A climate activist who shut down a Washington, D.C., highway acknowledged that she's consciously "disrupting people's lives" and compared herself to civil rights pioneers who were "not well liked during their time."
Declare Emergency, a climate alarmism group that conducts disruptive protests in and around D.C. in hopes of urging President Joe Biden to declare a climate emergency, on Wednesday blockaded a busy section of the George Washington Memorial Parkway. After the demonstration, group spokeswoman Nora Swisher dismissed criticism of the protest, admitting that the "point" of the protest is to ruin people's days. Swisher went on to argue that those who don't like her tactics will eventually come around, just as the general public now reveres once-unpopular civil rights pioneers.
"We consciously are disrupting people's lives today in hopes that we can mitigate more serious destruction down the road. Because that's the trajectory we're on right now," Swisher told FOX 5. When asked if she feared whether the protest would turn people against her cause, Swisher said she "expected" such a backlash and expressed confidence that history would look fondly upon the group. "This has been true of nonviolent civil disobedience movements throughout history," Swisher said. "The suffragettes, the civil rights movement—they were not well liked during their time. Now, with hindsight, we see that their actions were moral and justified."
Far-left environmental groups have long pressed the federal government to declare a national climate emergency, but the calls have entered the Democratic Party's mainstream in recent years. Biden reportedly considered issuing a climate emergency declaration last summer but stopped short, prompting criticism from climate activists. Months later, in October 2022, a group of eight Democratic senators urged Biden to declare the emergency, arguing that he could not reach his emission reduction goals without the declaration.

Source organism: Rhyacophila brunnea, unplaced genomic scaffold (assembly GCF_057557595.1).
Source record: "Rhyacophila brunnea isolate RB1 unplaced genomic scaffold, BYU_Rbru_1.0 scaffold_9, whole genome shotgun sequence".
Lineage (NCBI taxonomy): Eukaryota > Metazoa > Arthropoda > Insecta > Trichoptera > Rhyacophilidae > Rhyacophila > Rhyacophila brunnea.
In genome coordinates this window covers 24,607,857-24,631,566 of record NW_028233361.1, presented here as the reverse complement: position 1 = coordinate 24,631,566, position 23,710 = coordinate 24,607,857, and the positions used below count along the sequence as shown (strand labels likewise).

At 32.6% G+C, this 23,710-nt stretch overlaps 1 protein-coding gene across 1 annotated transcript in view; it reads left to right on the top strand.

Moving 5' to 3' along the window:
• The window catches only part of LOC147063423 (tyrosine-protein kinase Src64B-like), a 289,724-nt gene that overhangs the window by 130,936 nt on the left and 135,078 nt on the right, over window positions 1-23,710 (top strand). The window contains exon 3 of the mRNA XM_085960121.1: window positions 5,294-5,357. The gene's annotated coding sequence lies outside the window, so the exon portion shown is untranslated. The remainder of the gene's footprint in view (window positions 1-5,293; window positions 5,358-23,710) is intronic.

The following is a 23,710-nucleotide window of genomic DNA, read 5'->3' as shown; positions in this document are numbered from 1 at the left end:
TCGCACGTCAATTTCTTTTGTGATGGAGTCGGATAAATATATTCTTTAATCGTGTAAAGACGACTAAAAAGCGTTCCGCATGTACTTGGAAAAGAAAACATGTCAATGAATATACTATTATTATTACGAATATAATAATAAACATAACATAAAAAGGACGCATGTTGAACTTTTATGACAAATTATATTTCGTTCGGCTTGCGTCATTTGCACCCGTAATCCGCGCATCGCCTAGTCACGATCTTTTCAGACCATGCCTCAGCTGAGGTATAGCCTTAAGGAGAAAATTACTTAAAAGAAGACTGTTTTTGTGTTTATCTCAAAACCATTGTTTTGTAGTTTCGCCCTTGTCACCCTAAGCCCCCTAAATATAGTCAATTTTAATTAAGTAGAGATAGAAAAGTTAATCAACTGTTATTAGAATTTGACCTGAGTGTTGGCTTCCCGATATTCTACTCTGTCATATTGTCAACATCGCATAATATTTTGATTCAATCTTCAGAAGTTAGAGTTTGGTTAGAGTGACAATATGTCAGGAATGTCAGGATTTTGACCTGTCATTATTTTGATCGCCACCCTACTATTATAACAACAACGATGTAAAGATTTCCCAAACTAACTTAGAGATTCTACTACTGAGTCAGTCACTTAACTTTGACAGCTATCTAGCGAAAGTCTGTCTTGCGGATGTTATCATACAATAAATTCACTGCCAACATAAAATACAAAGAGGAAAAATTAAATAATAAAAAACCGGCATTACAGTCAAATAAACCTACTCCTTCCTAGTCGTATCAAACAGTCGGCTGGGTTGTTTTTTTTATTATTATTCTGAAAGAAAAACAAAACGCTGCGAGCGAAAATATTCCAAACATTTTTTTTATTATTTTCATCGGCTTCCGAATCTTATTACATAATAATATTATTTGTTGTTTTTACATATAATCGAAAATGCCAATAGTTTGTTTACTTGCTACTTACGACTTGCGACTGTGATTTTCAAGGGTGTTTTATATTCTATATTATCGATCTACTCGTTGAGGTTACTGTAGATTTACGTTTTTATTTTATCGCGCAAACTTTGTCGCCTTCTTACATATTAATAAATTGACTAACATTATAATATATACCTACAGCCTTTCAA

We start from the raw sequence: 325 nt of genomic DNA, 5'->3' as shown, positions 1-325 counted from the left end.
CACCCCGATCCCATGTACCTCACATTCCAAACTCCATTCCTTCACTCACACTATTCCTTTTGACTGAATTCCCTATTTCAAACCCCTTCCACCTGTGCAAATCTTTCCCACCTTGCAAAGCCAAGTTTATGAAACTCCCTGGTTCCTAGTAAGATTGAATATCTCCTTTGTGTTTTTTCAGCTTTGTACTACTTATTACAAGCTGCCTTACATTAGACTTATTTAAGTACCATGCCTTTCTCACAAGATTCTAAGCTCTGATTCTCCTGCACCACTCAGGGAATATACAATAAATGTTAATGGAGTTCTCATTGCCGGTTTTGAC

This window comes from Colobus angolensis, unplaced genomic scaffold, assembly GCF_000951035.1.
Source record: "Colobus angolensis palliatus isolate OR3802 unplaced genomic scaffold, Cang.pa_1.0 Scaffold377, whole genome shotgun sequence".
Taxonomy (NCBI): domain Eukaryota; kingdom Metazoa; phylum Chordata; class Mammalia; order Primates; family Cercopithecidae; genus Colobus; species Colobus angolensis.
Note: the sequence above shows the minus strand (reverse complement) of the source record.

"We will only achieve these targets if you build off the momentum of the Inflation Reduction Act with strong executive action," wrote the group, which included Rhode Island's Sheldon Whitehouse, California's Alex Padilla, and Maryland's Chris Van Hollen. "We urge you to take the important next step of declaring a climate emergency and unlocking the full tools at your disposal to address this crisis."
A climate emergency declaration would allow Biden to unlock COVID-esque emergency powers to fight climate change through executive order. Under a climate emergency, for example, Biden could use the Defense Production Act to stimulate green energy generation. He could also deploy the military to build green energy projects near military installments around the country.
Declare Emergency has long blocked highways around D.C., including last year on Independence Day. In October 2022, meanwhile, the group planned a "week of arrest," which then-leader Donald Zepeda said was necessary to spur climate action. "What people are interested in and concerned about is the sacrifice element," Zepeda told the Washington Free Beacon. "So I don't think we're going to have actions without arrests."
Residents in D.C. and Northern Virginia can expect similar protests from the group "in the coming weeks and months," Swisher told FOX 5. Those demonstrations are not likely to make Declare Emergency any friends. One local resident trashed the group's Wednesday protest in an interview with FOX 5, saying the demonstration forced her to miss a medical appointment for her dog.
"It's something that's a very important cause, of course, but you're now having all these people idle, and you're also now making them angry," the woman said. "If you want people to be attentive to your cause, making them angry is not the way to do it, especially at 9 o'clock on a Wednesday morning."